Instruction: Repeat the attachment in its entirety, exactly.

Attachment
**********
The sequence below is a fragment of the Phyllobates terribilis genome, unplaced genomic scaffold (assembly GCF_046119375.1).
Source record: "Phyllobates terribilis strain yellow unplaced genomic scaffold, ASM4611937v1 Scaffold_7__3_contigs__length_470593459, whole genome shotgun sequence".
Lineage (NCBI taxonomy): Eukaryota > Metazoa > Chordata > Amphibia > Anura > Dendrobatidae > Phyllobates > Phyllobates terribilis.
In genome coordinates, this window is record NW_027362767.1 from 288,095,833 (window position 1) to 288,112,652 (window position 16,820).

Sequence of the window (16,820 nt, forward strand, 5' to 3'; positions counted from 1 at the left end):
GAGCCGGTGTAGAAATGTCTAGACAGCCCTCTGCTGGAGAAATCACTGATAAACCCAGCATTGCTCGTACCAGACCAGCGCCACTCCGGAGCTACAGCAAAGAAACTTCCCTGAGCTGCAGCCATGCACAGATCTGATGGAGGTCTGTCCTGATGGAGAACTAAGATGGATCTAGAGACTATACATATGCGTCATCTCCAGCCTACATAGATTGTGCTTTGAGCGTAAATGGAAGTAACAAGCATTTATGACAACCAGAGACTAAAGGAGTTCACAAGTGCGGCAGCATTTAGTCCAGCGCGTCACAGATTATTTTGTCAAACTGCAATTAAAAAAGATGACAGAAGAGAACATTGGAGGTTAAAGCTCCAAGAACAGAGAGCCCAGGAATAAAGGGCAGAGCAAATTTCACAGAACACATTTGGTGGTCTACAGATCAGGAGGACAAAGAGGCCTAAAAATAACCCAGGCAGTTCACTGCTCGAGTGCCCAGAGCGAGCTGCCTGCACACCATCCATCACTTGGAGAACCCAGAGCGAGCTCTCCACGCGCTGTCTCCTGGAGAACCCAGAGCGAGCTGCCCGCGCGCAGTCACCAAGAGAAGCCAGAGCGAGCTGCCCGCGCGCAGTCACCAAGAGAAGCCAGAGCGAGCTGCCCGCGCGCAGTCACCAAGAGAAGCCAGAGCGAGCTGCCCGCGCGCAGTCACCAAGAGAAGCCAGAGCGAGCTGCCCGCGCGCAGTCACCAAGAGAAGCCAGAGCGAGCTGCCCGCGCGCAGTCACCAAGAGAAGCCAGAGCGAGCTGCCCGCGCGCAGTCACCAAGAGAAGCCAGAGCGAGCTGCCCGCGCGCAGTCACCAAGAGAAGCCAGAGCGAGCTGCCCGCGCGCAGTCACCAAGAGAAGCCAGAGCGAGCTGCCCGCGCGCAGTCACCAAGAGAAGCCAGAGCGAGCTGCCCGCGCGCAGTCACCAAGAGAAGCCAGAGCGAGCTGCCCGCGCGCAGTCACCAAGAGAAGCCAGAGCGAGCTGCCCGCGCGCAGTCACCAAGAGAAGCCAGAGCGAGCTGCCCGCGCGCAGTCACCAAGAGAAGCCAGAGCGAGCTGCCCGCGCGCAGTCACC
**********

The sequence below is a fragment of the Phyllobates terribilis genome, unplaced genomic scaffold (assembly GCF_046119375.1).
Source record: "Phyllobates terribilis strain yellow unplaced genomic scaffold, ASM4611937v1 Scaffold_7__3_contigs__length_470593459, whole genome shotgun sequence".
Lineage (NCBI taxonomy): Eukaryota > Metazoa > Chordata > Amphibia > Anura > Dendrobatidae > Phyllobates > Phyllobates terribilis.
In genome coordinates, this window is record NW_027362767.1 from 288,095,833 (window position 1) to 288,112,652 (window position 16,820).

Sequence of the window (16,820 nt, forward strand, 5' to 3'; positions counted from 1 at the left end):
GAGCCGGTGTAGAAATGTCTAGACAGCCCTCTGCTGGAGAAATCACTGATAAACCCAGCATTGCTCGTACCAGACCAGCGCCACTCCGGAGCTACAGCAAAGAAACTTCCCTGAGCTGCAGCCATGCACAGATCTGATGGAGGTCTGTCCTGATGGAGAACTAAGATGGATCTAGAGACTATACATATGCGTCATCTCCAGCCTACATAGATTGTGCTTTGAGCGTAAATGGAAGTAACAAGCATTTATGACAACCAGAGACTAAAGGAGTTCACAAGTGCGGCAGCATTTAGTCCAGCGCGTCACAGATTATTTTGTCAAACTGCAATTAAAAAAGATGACAGAAGAGAACATTGGAGGTTAAAGCTCCAAGAACAGAGAGCCCAGGAATAAAGGGCAGAGCAAATTTCACAGAACACATTTGGTGGTCTACAGATCAGGAGGACAAAGAGGCCTAAAAATAACCCAGGCAGTTCACTGCTCGAGTGCCCAGAGCGAGCTGCCTGCACACCATCCATCACTTGGAGAACCCAGAGCGAGCTCTCCACGCGCTGTCTCCTGGAGAACCCAGAGCGAGCTGCCCGCGCGCAGTCACCAAGAGAAGCCAGAGCGAGCTGCCCGCGCGCAGTCACCAAGAGAAGCCAGAGCGAGCTGCCCGCGCGCAGTCACCAAGAGAAGCCAGAGCGAGCTGCCCGCGCGCAGTCACCAAGAGAAGCCAGAGCGAGCTGCCCGCGCGCAGTCACCAAGAGAAGCCAGAGCGAGCTGCCCGCGCGCAGTCACCAAGAGAAGCCAGAGCGAGCTGCCCGCGCGCAGTCACCAAGAGAAGCCAGAGCGAGCTGCCCGCGCGCAGTCACCAAGAGAAGCCAGAGCGAGCTGCCCGCGCGCAGTCACCAAGAGAAGCCAGAGCGAGCTGCCCGCGCGCAGTCACCAAGAGAAGCCAGAGCGAGCTGCCCGCGCGCAGTCACCAAGAGAAGCCAGAGCGAGCTGCCCGCGCGCAGTCACCAAGAGAAGCCAGAGCGAGCTGCCCGCGCGCAGTCACCAAGAGAAGCCAGAGCGAGCTGCCCGCGCGCAGTCACCAAGAGAAGCCAGAGCGAGCTGCCCGCGCGCAGTCACC